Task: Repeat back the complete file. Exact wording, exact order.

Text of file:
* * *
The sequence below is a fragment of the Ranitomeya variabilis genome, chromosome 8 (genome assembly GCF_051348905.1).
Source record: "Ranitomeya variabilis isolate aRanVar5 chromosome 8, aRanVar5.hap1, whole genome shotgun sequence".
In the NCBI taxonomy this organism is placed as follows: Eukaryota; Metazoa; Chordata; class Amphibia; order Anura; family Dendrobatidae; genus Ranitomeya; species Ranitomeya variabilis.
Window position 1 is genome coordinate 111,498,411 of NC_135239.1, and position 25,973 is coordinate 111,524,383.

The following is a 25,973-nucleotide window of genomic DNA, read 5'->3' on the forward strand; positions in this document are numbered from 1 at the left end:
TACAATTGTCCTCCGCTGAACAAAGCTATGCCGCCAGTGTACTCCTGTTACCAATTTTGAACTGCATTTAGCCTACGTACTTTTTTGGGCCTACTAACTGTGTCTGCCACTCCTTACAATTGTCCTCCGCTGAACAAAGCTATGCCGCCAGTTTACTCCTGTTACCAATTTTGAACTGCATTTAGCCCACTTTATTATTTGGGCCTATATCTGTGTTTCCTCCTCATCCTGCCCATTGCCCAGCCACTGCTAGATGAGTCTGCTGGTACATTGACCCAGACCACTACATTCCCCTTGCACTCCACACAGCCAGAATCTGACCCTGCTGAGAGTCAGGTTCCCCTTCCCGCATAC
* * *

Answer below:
The sequence below is a fragment of the Ranitomeya variabilis genome, chromosome 8 (genome assembly GCF_051348905.1).
Source record: "Ranitomeya variabilis isolate aRanVar5 chromosome 8, aRanVar5.hap1, whole genome shotgun sequence".
In the NCBI taxonomy this organism is placed as follows: Eukaryota; Metazoa; Chordata; class Amphibia; order Anura; family Dendrobatidae; genus Ranitomeya; species Ranitomeya variabilis.
Window position 1 is genome coordinate 111,498,411 of NC_135239.1, and position 25,973 is coordinate 111,524,383.

The following is a 25,973-nucleotide window of genomic DNA, read 5'->3' on the forward strand; positions in this document are numbered from 1 at the left end:
TACAATTGTCCTCCGCTGAACAAAGCTATGCCGCCAGTGTACTCCTGTTACCAATTTTGAACTGCATTTAGCCTACGTACTTTTTTGGGCCTACTAACTGTGTCTGCCACTCCTTACAATTGTCCTCCGCTGAACAAAGCTATGCCGCCAGTTTACTCCTGTTACCAATTTTGAACTGCATTTAGCCCACTTTATTATTTGGGCCTATATCTGTGTTTCCTCCTCATCCTGCCCATTGCCCAGCCACTGCTAGATGAGTCTGCTGGTACATTGACCCAGACCACTACATTCCCCTTGCACTCCACACAGCCAGAATCTGACCCTGCTGAGAGTCAGGTTCCCCTTCCCGCATAC